Philanthropy and COVID-19

Effects of coronavirus on the economy and philanthropy

The following is a summary of internal talking points/position statement draft by Dr. Patrick Rooney, executive associate dean for academic programs; professor of economics and philanthropic studies.

Historical comparison

Given the unprecedented nature of this virus and the reactions around the world, there is not another historical episode with relevant data to which we can compare.

  • A “normal” disaster has a pause period at the start during which donors of all types decide whether or not this is something to which they want/should donate at all, and, if so, how big of a donation they are going to make.
  • After the initial pause, gifts either accelerate for the first 3-4 months, then taper off quickly, or they never really get going.
  • Often, there is so much disaster giving that the media and charities worry about “donor fatigue” and displacement of normal giving by disaster giving.

Current situation

The coronavirus pandemic is different in that there is a pause, but there is no reason to think that there is going to be an acceleration phase of disaster giving:

  • The development of the tests and the treatment (vaccine) are viewed as either public goods, (government) or private goods (private sector). There is less likelihood of giving to either of these types of organizations.
  • Typically, the natural disaster does not cause a recession itself, so the capacity to give is not altered by the disaster
    • 9/11 is the exception—a relatively short/mild recession then; some of the same business sectors (airlines, hotels, etc.) adversely affected.
  • There is no natural outlet to receive donations—even if people were to give. The typical disaster relief organizations (e.g., Red Cross, Salvation Army, Doctors without Borders, etc.) are not the charities that are most poised to address this crisis.
  • People will give in direct, informal ways (e.g., groceries, childcare for family and neighbors, donating to individuals through GoFundMe and other crowdfunding sites, and supporting specific families through existing school and congregation networks).
  • There will be an inequitable economic impact.
    • Many, especially college educated, will be able to work remotely and remain employed/paid.
    • Recessions inherently slow the economy, so those who earn their income from transactions may be harmed (e.g., salespeople, some attorneys, retailers, etc.).
    • Others will be unemployed or underutilized (e.g., retail, restaurant staff, etc.).
    • Some industries will be specifically damaged (e.g., hospitality, travel industry, etc.).
Short-run effects on donors
Short-run effects on charities

Wealth effects:

  • The stock market collapse will make donors feel poorer—even if they don’t liquidate.
    • Household giving and foundation grantmaking are highly, positively correlated with changes in the stock market. Giving and grantmaking may also negatively correlate with a drop in the stock market.
    • If the market turns around before the end of the year, year-end giving may offset this period’s likely hit.
    • If the stock market continues to decline, it may attenuate demand (and, therefore, perceived/actual wealth) from real estate values.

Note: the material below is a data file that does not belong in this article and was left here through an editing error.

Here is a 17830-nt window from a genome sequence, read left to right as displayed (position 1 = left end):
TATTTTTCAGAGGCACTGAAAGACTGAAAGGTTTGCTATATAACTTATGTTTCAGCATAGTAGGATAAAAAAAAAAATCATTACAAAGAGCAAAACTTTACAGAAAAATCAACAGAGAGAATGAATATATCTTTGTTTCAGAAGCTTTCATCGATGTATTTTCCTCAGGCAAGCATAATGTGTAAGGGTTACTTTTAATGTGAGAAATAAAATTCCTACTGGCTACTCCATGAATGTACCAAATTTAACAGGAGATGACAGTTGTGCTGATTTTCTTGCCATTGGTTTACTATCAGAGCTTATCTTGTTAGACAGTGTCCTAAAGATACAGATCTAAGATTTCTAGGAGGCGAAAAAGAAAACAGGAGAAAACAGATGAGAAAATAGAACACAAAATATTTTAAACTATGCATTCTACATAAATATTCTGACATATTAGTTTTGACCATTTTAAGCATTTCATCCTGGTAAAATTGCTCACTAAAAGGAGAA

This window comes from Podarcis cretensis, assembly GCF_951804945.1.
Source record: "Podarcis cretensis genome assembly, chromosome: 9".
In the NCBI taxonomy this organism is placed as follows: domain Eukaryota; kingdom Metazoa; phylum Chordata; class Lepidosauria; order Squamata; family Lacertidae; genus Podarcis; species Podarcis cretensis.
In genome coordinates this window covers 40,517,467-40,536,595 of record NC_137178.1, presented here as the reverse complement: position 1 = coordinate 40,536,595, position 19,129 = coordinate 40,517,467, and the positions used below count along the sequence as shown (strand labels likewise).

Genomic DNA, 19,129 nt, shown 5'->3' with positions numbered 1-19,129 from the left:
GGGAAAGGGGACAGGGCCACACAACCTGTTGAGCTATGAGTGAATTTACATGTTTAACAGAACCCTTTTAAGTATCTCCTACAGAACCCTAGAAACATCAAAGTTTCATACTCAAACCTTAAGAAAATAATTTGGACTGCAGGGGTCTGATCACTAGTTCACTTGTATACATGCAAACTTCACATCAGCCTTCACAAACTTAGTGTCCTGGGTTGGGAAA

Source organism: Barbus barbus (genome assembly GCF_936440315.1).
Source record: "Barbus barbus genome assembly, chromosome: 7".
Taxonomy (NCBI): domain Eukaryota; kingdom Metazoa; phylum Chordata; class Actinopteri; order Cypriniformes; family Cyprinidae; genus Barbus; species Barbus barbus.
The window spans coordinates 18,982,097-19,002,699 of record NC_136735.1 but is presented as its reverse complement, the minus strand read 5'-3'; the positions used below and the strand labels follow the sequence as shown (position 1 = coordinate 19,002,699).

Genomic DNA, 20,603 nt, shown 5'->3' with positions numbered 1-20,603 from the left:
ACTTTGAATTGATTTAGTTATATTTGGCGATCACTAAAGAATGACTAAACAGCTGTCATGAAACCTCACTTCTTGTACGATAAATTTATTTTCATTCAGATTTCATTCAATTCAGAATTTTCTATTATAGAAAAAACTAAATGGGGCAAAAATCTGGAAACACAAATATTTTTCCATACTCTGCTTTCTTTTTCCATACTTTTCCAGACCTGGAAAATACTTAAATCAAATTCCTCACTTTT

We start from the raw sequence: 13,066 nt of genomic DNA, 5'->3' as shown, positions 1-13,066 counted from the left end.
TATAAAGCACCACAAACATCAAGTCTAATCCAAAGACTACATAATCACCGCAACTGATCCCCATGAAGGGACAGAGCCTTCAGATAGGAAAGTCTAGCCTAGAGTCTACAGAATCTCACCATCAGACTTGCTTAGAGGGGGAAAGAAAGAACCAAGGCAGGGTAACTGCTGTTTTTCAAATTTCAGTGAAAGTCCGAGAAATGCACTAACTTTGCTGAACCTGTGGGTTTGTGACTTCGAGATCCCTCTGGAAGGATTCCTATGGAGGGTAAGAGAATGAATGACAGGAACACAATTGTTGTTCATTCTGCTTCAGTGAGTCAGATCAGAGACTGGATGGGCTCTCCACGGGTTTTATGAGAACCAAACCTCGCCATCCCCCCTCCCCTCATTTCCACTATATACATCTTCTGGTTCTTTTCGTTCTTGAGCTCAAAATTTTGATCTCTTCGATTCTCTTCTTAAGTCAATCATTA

• Interest rates and the bond markets are also collapsing, so unlike more normal periods, there may not be “safe” investment options.

Wealth effects:

  • As donors feel less wealthy if not poor on paper, they will be less likely to give at all and to give less to charities, hurting their capacity.
  • As foundations see asset base decline, the declining values of the investments will yield fewer dollars being paid out (even though their payout rates are fixed).
  • Some foundations may “lean in” during this crisis (e.g., Gates CZI are committing funds toward the coronavirus pandemic).

Income effects:

  • As donors feel less income directly and indirectly, they become risk-averse and may be less likely to donate or be less generous if they do give.
  • Non-spending leads to more non-spending, causing direct and indirect effects such as secondary rounds of layoffs, etc.

Fundraising effects:

  • Fundraising events that include large groups (e.g., galas, auctions, races, dances, etc.) are being canceled.
  • Major gift fundraising is often very personal: fundraisers and board volunteers visiting individuals/couples face to face.
    • Donors are more likely to decline these meetings.
    • Many are likely to postpone major gift decisions under uncertain market conditions.

Fundraising effects:

  • Some will still give even if auction/gala/ related sporting events etc. are canceled
  • Others will use that as an excuse to ignore the requests for now.
  • With social distancing and self-quarantine, major gift donors may defer or deny requests to meet with fundraisers and volunteers, which may hurt fundraising totals.
Long-run effects on donors
Long-run effects on charities
  • The pandemic and its effects could be relatively short, and the economy and the stock market could “snap back” relatively quickly. The economy is not tanking because of any speculative bubbles or bad business practices in the housing market, etc., so if the risk is removed, in theory the market would return to its old self relatively quickly.
  • If the pandemic is longer lasting or more widely felt than feared, this would hurt payouts from foundations and major gifts from major donors especially but would likely be widespread in its negative effects.
  • If the short-term effects last longer, then we also risk seeing an acceleration in the decline of households that regularly donate
  • Charities would receive fewer and smaller gifts from households.
  • Charities would receive smaller grants from foundations.
  • Charities with their own endowment or quasi-endowment will receive lower payouts.